|character encoding||computing dictionary|
In the case of ASCII, this is generally a f(x)=x mapping: code point 65 maps to the byte value 65, and vice versa. This is possible because ASCII uses only code positions representable as single bytes, i.e., values between 0 and 255, at most. (US-ASCII only uses values 0 to 127, in fact.)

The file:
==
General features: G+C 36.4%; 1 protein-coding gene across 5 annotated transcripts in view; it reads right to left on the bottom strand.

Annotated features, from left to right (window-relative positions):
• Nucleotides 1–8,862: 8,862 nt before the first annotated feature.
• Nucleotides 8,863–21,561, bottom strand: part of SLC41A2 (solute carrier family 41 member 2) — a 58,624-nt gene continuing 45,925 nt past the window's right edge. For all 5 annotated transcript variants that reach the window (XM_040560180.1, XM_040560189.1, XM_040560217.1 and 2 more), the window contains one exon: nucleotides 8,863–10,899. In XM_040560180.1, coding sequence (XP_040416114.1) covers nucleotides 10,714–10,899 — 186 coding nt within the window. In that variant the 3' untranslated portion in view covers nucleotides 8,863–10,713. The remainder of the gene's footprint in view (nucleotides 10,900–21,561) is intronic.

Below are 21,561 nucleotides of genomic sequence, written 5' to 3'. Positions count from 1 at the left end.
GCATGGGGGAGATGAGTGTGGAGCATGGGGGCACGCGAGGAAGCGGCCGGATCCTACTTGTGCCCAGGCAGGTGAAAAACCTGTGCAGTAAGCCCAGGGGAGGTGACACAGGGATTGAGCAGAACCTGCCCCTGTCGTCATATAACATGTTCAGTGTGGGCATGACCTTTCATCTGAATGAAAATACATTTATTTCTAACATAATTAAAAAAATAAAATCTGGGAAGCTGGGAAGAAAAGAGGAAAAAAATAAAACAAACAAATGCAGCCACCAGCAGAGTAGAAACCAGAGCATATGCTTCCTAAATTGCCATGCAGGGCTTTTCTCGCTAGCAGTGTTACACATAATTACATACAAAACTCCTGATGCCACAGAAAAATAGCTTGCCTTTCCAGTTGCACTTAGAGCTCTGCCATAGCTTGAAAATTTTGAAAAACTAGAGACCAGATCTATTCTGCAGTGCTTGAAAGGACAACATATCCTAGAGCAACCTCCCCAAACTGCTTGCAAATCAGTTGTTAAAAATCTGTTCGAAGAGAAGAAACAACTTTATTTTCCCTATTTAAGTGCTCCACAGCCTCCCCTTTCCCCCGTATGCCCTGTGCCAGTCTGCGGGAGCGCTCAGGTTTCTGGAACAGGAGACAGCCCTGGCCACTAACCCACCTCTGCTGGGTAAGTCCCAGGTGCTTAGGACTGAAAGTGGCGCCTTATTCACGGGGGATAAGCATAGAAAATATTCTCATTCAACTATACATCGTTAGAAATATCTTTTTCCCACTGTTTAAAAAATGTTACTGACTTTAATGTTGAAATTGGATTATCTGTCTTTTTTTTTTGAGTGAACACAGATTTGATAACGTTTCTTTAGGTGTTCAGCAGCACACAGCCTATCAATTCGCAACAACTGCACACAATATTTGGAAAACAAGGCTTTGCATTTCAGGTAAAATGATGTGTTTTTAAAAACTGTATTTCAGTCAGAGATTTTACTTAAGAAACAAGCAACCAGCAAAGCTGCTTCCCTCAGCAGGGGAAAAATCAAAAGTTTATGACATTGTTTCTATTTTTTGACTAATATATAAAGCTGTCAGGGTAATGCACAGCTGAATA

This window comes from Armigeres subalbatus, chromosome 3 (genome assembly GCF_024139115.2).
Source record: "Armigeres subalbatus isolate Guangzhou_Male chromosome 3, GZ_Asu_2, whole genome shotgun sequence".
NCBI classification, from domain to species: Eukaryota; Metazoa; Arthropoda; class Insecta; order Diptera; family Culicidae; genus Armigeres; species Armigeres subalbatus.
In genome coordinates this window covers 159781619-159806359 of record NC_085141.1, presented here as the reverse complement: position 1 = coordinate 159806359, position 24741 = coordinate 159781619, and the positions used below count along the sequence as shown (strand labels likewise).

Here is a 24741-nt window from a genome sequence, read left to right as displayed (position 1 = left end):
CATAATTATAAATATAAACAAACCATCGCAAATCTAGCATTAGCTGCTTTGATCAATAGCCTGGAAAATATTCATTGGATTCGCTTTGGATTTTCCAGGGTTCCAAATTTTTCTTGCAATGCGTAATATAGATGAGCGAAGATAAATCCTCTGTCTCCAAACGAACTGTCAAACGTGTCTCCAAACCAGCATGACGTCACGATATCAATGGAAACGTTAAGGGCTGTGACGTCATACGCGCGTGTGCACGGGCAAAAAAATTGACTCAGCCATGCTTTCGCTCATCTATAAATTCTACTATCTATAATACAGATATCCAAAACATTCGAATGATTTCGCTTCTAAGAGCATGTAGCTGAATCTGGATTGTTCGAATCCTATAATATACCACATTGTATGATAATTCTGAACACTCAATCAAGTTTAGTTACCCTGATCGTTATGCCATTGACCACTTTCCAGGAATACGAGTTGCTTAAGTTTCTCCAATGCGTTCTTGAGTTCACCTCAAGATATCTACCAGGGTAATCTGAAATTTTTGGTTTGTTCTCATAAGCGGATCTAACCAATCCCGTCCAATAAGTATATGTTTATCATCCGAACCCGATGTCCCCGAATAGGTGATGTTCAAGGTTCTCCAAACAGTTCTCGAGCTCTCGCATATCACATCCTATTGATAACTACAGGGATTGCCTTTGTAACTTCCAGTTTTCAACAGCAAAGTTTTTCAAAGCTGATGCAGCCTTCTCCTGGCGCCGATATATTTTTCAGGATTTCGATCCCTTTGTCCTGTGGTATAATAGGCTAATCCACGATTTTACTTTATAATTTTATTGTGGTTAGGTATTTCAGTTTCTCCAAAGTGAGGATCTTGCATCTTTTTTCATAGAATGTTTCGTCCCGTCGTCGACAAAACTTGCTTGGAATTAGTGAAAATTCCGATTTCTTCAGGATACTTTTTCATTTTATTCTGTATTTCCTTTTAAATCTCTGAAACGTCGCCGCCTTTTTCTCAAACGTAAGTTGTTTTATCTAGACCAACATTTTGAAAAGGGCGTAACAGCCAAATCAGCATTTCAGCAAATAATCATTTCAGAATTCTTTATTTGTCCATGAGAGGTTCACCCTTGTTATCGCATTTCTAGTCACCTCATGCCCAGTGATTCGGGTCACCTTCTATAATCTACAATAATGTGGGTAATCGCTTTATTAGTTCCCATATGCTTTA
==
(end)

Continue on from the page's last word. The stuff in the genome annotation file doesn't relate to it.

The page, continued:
Unicode and many CJK coded character sets use many more than 255 positions, requiring more complex mappings: sometimes the characters are mapped onto pairs of bytes (see DBCS). In many cases, this breaks programs that assume a one-to-one mapping of bytes to characters, and so, for example, treat any occurrance of the byte value 13 as a carriage return. To avoid this problem, character encodings such as UTF-8 were devised.
(01 Apr 1998)
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